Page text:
Proto-”Dots & Dashes” sketch. Brenda opted for the blue/gray option.

Proto-”Dots & Dashes” sketch. Brenda opted for the blue/gray option.

Lisa: We had a very grammar/language-themed collection because of the quick witty banter that happens on the show. “Dots & Dashes” was because of the telegraph style speech patterns between characters. And “Eponymuff” was named in honor of Lorelai naming Rory after herself. And seriously, how could we not do a giant coffee mug on a sweater? We both are fueled by caffeine so we relate heavily to the necessity for coffee in one’s life!

Lucia: Oh yeah, and we also picked the color scheme for the “Jumbo Coffee Sweater” based on the interior set of Luke’s Diner and made it an intarsia raglan as a nod to Lorelai’s fondness for baseball tees. While the sweater I made for the show was knit out of Cascade 220 that we had on hand, some of those colors are now discontinued and since we’re also invested in supporting other independent fiber artists, for our upcoming (mid-December) kit we commissioned Michelle Kaston of Essential Fiber to custom dye yarn for us. Something else that’s great about this collaboration is that since three of the colors are used only for the duplicate-stitch detailing, Michelle is making mini-skeins for our kits to reduce waste and bring down material costs for both us and the consumer.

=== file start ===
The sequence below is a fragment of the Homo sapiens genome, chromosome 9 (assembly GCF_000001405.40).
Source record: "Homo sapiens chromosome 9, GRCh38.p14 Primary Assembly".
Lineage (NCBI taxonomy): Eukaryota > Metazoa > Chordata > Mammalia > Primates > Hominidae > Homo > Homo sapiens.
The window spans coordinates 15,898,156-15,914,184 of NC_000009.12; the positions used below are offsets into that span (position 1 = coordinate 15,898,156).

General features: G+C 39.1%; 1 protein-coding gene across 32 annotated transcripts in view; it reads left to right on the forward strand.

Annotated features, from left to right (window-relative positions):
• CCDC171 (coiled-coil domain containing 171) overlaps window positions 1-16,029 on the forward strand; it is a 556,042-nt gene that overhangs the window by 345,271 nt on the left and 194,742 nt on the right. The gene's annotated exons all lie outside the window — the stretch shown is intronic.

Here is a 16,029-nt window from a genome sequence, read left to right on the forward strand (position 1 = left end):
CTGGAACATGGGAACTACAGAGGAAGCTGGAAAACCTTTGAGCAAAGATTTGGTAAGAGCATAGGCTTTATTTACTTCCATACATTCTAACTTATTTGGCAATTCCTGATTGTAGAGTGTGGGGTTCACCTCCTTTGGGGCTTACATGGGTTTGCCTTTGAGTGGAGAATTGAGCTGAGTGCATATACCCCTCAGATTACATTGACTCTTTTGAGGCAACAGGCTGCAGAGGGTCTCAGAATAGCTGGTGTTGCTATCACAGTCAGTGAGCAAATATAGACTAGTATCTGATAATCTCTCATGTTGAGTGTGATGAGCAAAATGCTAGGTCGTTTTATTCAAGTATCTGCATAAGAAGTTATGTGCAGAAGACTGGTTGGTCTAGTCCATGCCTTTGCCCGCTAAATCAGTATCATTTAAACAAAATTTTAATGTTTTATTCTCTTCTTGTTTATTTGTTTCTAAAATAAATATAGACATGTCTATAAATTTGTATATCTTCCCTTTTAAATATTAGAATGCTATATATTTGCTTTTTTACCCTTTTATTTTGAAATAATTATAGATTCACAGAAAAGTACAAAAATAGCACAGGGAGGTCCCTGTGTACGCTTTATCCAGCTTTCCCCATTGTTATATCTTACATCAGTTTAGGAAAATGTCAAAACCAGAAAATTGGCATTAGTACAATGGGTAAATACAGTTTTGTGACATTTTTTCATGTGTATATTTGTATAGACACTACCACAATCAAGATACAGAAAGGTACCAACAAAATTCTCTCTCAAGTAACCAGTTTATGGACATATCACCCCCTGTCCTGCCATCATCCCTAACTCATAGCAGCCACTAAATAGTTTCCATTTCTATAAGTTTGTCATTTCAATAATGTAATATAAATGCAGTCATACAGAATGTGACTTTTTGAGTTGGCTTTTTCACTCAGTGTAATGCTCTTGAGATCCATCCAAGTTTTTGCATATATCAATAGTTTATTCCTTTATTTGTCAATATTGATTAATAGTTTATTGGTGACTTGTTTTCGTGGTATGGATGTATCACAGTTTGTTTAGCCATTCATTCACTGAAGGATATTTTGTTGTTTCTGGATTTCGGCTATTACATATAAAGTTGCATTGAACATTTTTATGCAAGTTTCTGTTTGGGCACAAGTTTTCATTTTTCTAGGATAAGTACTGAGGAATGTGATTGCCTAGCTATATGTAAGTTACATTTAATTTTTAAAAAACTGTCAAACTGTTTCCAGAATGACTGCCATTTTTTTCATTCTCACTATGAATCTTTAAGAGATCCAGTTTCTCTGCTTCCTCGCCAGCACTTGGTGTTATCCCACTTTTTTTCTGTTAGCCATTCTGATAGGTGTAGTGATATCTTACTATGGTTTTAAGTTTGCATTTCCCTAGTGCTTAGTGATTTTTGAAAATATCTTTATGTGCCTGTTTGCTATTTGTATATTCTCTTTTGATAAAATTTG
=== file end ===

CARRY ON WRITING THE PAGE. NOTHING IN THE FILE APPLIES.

Original “Jumbo Coffee Sweater” sketch.

Original “Jumbo Coffee Sweater” sketch.

Lisa and Lucia’s friend Sian de Freyssinet modeling the kit version of “Jumbo Coffee Sweater.” Photo by Kim Saar Richardson.

Lisa and Lucia’s friend Sian de Freyssinet modeling the kit version of “Jumbo Coffee Sweater.” Photo by Kim Saar Richardson.

Lucia: The timing was all so whirlwind, and didn’t always match up, so things happened like we came up with a bunch of cute, food-themed pieces inspired by Sookie before it looked like Melissa McCarthy wasn’t going to be in the Revival, but by the time she signed on, it was too late to get those into production in time. And Brenda was considering this one really fitted, vintage-inspired sweater of ours for Rory, but Alexis was pregnant up until really soon before shooting began so we couldn’t get accurate measurements in time. As a result of things like that, a fair amount of what we’ve got upcoming will be Gilmore-inspired to some degree, since as other knitwear designers will probably agree, having the image of something in your mind – or even on paper – is just the bare beginning of all the work it takes to translate that into an actual garment much less a fully fleshed-out knitting pattern.

Do you know if any members of the cast or crew of Gilmore Girls are knitters?

Lucia: Well, Brenda, obviously.

Lisa: Alexis Bledel’s mom.

Lucia: She’s not a crew member obviously, but one of the sweetest things that happened while we were on set was when Alexis came up to a table where Lisa and I were knitting and asked to take a picture of us and our knitting to send to her mom. We are actually going to be doing an interview with Brenda soon specifically about the knitting episode so we’ll find out more then, but she has told us that that episode was basically a gift to her from the producers and that a bunch of the “knitting extras” in that episode were her friends.